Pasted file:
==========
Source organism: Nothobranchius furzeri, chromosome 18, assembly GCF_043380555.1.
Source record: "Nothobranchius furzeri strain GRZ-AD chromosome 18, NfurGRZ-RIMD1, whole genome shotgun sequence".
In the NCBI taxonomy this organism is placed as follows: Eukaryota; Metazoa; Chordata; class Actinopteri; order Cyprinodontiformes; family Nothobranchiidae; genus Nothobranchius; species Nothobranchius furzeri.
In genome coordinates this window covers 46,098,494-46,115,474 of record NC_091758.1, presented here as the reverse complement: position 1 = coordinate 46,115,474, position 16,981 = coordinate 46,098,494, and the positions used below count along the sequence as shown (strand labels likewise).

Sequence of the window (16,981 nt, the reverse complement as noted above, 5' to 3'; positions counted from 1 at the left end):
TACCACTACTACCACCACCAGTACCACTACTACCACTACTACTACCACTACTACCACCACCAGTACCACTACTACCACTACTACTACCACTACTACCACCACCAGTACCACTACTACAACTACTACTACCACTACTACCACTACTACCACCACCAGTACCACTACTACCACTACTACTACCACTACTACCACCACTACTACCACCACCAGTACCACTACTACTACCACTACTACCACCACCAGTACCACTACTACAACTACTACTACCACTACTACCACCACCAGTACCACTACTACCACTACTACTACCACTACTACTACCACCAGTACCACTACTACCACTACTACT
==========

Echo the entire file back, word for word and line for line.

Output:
Source organism: Nothobranchius furzeri, chromosome 18, assembly GCF_043380555.1.
Source record: "Nothobranchius furzeri strain GRZ-AD chromosome 18, NfurGRZ-RIMD1, whole genome shotgun sequence".
In the NCBI taxonomy this organism is placed as follows: Eukaryota; Metazoa; Chordata; class Actinopteri; order Cyprinodontiformes; family Nothobranchiidae; genus Nothobranchius; species Nothobranchius furzeri.
In genome coordinates this window covers 46,098,494-46,115,474 of record NC_091758.1, presented here as the reverse complement: position 1 = coordinate 46,115,474, position 16,981 = coordinate 46,098,494, and the positions used below count along the sequence as shown (strand labels likewise).

Sequence of the window (16,981 nt, the reverse complement as noted above, 5' to 3'; positions counted from 1 at the left end):
TACCACTACTACCACCACCAGTACCACTACTACCACTACTACTACCACTACTACCACCACCAGTACCACTACTACCACTACTACTACCACTACTACCACCACCAGTACCACTACTACAACTACTACTACCACTACTACCACTACTACCACCACCAGTACCACTACTACCACTACTACTACCACTACTACCACCACTACTACCACCACCAGTACCACTACTACTACCACTACTACCACCACCAGTACCACTACTACAACTACTACTACCACTACTACCACCACCAGTACCACTACTACCACTACTACTACCACTACTACTACCACCAGTACCACTACTACCACTACTACT